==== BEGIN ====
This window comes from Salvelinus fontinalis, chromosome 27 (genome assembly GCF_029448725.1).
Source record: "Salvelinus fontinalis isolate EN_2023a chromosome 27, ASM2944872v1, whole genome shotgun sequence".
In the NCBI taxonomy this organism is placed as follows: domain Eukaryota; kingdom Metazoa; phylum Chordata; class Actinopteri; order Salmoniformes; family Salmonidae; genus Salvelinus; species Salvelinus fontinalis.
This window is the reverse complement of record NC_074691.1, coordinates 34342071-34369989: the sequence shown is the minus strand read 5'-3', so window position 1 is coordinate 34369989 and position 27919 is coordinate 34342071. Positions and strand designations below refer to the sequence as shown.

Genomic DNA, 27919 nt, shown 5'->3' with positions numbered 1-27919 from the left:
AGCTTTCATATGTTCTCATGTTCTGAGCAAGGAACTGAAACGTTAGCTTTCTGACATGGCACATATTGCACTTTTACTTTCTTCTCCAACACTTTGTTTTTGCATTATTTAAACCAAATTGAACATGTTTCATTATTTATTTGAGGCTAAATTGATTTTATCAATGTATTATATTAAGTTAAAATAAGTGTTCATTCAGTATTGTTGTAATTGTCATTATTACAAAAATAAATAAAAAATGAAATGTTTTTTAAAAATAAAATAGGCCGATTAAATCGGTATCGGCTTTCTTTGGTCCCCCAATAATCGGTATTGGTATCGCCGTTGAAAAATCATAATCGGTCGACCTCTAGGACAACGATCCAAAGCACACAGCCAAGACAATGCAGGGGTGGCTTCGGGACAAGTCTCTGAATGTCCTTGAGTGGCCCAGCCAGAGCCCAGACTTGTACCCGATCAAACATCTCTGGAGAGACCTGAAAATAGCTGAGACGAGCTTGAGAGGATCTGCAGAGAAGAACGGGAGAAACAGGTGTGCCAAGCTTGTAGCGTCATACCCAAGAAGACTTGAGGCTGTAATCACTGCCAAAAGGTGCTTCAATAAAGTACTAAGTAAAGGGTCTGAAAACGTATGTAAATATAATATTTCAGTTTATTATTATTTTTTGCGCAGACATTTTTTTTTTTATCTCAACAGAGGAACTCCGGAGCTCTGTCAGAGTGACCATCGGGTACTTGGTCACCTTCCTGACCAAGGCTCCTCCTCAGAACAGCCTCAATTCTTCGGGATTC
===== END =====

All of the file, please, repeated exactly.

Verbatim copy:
This window comes from Salvelinus fontinalis, chromosome 27 (genome assembly GCF_029448725.1).
Source record: "Salvelinus fontinalis isolate EN_2023a chromosome 27, ASM2944872v1, whole genome shotgun sequence".
In the NCBI taxonomy this organism is placed as follows: domain Eukaryota; kingdom Metazoa; phylum Chordata; class Actinopteri; order Salmoniformes; family Salmonidae; genus Salvelinus; species Salvelinus fontinalis.
This window is the reverse complement of record NC_074691.1, coordinates 34342071-34369989: the sequence shown is the minus strand read 5'-3', so window position 1 is coordinate 34369989 and position 27919 is coordinate 34342071. Positions and strand designations below refer to the sequence as shown.

Genomic DNA, 27919 nt, shown 5'->3' with positions numbered 1-27919 from the left:
AGCTTTCATATGTTCTCATGTTCTGAGCAAGGAACTGAAACGTTAGCTTTCTGACATGGCACATATTGCACTTTTACTTTCTTCTCCAACACTTTGTTTTTGCATTATTTAAACCAAATTGAACATGTTTCATTATTTATTTGAGGCTAAATTGATTTTATCAATGTATTATATTAAGTTAAAATAAGTGTTCATTCAGTATTGTTGTAATTGTCATTATTACAAAAATAAATAAAAAATGAAATGTTTTTTAAAAATAAAATAGGCCGATTAAATCGGTATCGGCTTTCTTTGGTCCCCCAATAATCGGTATTGGTATCGCCGTTGAAAAATCATAATCGGTCGACCTCTAGGACAACGATCCAAAGCACACAGCCAAGACAATGCAGGGGTGGCTTCGGGACAAGTCTCTGAATGTCCTTGAGTGGCCCAGCCAGAGCCCAGACTTGTACCCGATCAAACATCTCTGGAGAGACCTGAAAATAGCTGAGACGAGCTTGAGAGGATCTGCAGAGAAGAACGGGAGAAACAGGTGTGCCAAGCTTGTAGCGTCATACCCAAGAAGACTTGAGGCTGTAATCACTGCCAAAAGGTGCTTCAATAAAGTACTAAGTAAAGGGTCTGAAAACGTATGTAAATATAATATTTCAGTTTATTATTATTTTTTGCGCAGACATTTTTTTTTTTATCTCAACAGAGGAACTCCGGAGCTCTGTCAGAGTGACCATCGGGTACTTGGTCACCTTCCTGACCAAGGCTCCTCCTCAGAACAGCCTCAATTCTTCGGGATTC